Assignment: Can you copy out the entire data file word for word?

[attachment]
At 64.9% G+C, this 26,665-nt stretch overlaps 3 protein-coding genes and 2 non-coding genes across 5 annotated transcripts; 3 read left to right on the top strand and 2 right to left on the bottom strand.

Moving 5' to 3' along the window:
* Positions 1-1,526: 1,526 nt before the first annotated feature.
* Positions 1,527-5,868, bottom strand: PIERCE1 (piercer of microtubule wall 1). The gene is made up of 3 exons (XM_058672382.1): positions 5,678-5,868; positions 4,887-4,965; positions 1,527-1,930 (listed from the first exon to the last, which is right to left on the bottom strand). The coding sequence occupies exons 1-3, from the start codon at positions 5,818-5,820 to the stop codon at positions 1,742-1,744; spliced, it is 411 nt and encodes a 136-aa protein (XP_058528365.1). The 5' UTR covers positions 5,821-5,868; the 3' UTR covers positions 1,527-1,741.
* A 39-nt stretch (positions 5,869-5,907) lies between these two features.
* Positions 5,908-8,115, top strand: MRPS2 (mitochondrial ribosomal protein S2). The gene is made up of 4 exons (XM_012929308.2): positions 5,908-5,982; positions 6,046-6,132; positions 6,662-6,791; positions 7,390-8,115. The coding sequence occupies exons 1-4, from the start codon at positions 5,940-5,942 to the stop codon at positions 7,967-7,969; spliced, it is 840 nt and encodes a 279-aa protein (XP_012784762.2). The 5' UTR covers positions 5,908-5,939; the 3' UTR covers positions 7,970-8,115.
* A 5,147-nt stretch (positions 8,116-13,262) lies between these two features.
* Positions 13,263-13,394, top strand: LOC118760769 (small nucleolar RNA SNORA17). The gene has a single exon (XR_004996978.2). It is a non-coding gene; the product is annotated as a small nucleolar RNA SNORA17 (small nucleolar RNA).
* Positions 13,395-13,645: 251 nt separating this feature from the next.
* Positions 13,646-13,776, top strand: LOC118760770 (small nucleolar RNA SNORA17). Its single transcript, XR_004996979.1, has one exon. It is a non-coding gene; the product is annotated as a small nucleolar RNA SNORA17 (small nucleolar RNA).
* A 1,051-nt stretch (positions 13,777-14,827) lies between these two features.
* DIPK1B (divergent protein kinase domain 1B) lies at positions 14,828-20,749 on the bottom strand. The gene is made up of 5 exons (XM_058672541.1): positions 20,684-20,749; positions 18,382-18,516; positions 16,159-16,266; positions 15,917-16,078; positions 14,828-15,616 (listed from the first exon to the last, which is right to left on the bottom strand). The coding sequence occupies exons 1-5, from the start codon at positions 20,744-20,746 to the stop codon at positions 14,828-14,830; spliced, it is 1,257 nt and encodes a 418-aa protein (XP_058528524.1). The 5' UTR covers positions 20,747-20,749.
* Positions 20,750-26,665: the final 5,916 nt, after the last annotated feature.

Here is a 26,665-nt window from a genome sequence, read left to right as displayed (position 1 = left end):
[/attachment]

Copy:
At 64.9% G+C, this 26,665-nt stretch overlaps 3 protein-coding genes and 2 non-coding genes across 5 annotated transcripts; 3 read left to right on the top strand and 2 right to left on the bottom strand.

Moving 5' to 3' along the window:
* Positions 1-1,526: 1,526 nt before the first annotated feature.
* Positions 1,527-5,868, bottom strand: PIERCE1 (piercer of microtubule wall 1). The gene is made up of 3 exons (XM_058672382.1): positions 5,678-5,868; positions 4,887-4,965; positions 1,527-1,930 (listed from the first exon to the last, which is right to left on the bottom strand). The coding sequence occupies exons 1-3, from the start codon at positions 5,818-5,820 to the stop codon at positions 1,742-1,744; spliced, it is 411 nt and encodes a 136-aa protein (XP_058528365.1). The 5' UTR covers positions 5,821-5,868; the 3' UTR covers positions 1,527-1,741.
* A 39-nt stretch (positions 5,869-5,907) lies between these two features.
* Positions 5,908-8,115, top strand: MRPS2 (mitochondrial ribosomal protein S2). The gene is made up of 4 exons (XM_012929308.2): positions 5,908-5,982; positions 6,046-6,132; positions 6,662-6,791; positions 7,390-8,115. The coding sequence occupies exons 1-4, from the start codon at positions 5,940-5,942 to the stop codon at positions 7,967-7,969; spliced, it is 840 nt and encodes a 279-aa protein (XP_012784762.2). The 5' UTR covers positions 5,908-5,939; the 3' UTR covers positions 7,970-8,115.
* A 5,147-nt stretch (positions 8,116-13,262) lies between these two features.
* Positions 13,263-13,394, top strand: LOC118760769 (small nucleolar RNA SNORA17). The gene has a single exon (XR_004996978.2). It is a non-coding gene; the product is annotated as a small nucleolar RNA SNORA17 (small nucleolar RNA).
* Positions 13,395-13,645: 251 nt separating this feature from the next.
* Positions 13,646-13,776, top strand: LOC118760770 (small nucleolar RNA SNORA17). Its single transcript, XR_004996979.1, has one exon. It is a non-coding gene; the product is annotated as a small nucleolar RNA SNORA17 (small nucleolar RNA).
* A 1,051-nt stretch (positions 13,777-14,827) lies between these two features.
* DIPK1B (divergent protein kinase domain 1B) lies at positions 14,828-20,749 on the bottom strand. The gene is made up of 5 exons (XM_058672541.1): positions 20,684-20,749; positions 18,382-18,516; positions 16,159-16,266; positions 15,917-16,078; positions 14,828-15,616 (listed from the first exon to the last, which is right to left on the bottom strand). The coding sequence occupies exons 1-5, from the start codon at positions 20,744-20,746 to the stop codon at positions 14,828-14,830; spliced, it is 1,257 nt and encodes a 418-aa protein (XP_058528524.1). The 5' UTR covers positions 20,747-20,749.
* Positions 20,750-26,665: the final 5,916 nt, after the last annotated feature.

Here is a 26,665-nt window from a genome sequence, read left to right as displayed (position 1 = left end):